in my own words: permaculture is planning your space and lifestyle, whether in a city or a field, using as little energy and resources as possible to achieve your aims, and being imaginative in order to turn problems into something positive – all the time being aware of the effect that your plan has on the health of the planet, on other people, and always considering whether you are working within your fair share of the world’s resources.
does that sound familiar? yes, it turns out that boodaville is permaculture. why didn’t I realise this before??? thanks alfred (there’s a ton of information out there with more definitions and details of what I’ve tried to summarise above)
diary of a permaculture weekend (partly in a heatwave)
during the first two hours of workshops in a serious chunk of shade, we were given some of the key “principles of permaculture” such as:
1) look for beneficial relationships within a systemand make the most of them
2) find the way to have the greatest effect by the least effort/change (mulching!!!)
3) seek, use and encourage diveristy (don’t put all your eggs in one basket)
4) use living systems – bacteria can clean our water just as well as energy guzzling machines, if we re-think it a bit.
(but the great thing is that permaculture is just an umbrella term for many different ways of applying these principles, and there are many more that weren’t mentioned. I mean it basically seems to mean thinking about what you are doing!
after a beans brunch I showed off my parsley forest (demonstrating principle 1) and we took ourselves and a picnic over to the swimming hole.
can you imagine us sitting in the shade by the river, in the peace and quiet, planning the self-sustaining lush utopia that boodaville will be? well it wasn’t quite like that for the last hour when we were joined by a huge shouting family, 4 loud locals – who, to my surprise got naked, and just up the river was the dutch contingent. permaculture is not all about gardening, but our conversations did go in that direction – we covered composting in great detail, and a bit of organic farming and then food forests. the next step is to identify plants and shrubs which grow with little water and incorporate them in to the plan.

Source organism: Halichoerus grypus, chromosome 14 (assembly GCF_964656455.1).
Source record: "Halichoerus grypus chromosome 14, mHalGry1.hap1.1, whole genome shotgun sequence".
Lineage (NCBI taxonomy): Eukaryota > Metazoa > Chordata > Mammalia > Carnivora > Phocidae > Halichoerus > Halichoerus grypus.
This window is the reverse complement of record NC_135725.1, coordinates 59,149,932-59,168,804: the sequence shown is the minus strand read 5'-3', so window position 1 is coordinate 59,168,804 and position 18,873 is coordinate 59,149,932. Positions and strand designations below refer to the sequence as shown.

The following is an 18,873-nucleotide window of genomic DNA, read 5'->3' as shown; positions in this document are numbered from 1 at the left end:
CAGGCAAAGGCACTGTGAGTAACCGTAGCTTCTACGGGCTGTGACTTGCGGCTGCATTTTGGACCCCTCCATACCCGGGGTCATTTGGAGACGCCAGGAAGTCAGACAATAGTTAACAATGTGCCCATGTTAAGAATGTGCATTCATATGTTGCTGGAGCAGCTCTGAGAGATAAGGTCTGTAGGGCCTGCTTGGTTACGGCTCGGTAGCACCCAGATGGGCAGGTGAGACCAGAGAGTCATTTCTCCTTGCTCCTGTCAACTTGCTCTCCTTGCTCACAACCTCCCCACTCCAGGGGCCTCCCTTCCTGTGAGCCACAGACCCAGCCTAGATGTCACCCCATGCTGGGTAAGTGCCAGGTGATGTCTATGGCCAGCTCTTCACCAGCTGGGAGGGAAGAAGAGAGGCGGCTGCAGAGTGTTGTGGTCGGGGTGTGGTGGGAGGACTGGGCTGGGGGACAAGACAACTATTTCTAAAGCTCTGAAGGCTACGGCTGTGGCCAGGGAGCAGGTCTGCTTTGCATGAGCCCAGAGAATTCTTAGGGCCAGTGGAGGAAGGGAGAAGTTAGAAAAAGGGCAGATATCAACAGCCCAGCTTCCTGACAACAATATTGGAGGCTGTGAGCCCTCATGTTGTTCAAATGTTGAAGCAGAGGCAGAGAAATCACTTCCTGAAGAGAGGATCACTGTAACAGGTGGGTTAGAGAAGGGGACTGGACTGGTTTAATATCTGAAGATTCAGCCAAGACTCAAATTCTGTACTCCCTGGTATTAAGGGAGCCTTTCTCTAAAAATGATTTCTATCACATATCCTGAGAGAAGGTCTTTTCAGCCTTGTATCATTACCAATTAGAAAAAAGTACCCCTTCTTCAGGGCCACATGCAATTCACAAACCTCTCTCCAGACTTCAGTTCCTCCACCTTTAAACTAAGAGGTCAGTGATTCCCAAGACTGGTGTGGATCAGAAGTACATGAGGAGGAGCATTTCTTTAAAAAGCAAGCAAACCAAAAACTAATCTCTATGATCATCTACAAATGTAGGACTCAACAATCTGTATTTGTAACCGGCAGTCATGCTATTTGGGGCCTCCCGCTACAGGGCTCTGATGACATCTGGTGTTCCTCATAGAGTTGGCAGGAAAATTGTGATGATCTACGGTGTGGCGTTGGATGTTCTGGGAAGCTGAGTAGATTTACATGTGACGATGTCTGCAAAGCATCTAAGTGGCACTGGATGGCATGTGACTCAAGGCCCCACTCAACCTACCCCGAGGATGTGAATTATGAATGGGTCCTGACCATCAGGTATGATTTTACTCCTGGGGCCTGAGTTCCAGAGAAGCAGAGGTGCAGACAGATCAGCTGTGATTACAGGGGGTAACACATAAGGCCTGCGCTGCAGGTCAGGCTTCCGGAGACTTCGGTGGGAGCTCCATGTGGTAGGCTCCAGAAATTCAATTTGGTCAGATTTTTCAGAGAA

on sunday morning alfred left us, but we are very proud to present the compost box, complete with lift up plastic condensation catching lid, and a well mulched veg patch which are fruits of our labour that day:
eco-rating for the weekend = better than the improve weekend in October, but not perfect!
- the food was from Eco d’aqui (organic veg barcelona) Eco-Sol organic shop in Mora d’Ebre, Gustavo’s new Eco shop in plaza españa in Calaceite, the butcher’s in Calaceite that sell eggs from happy chickens, and lamb from their farm. only the milk and coucous and beer was bought from a “normal” shop – but my local shop and NOTHING was bought from a supermarket. the lamb tagine for dinner on saturday was an all-out hit, delicious.
- as usual the diesel used to get around has the most negative environmental impact, and the water still comes from the drinking fountain in the next village- it’ll be a long time before that one is sorted!
- we generated some rubbish – which will hopefully be recycled, but also managed to use all the leftover bits of wood from the party to make useful things.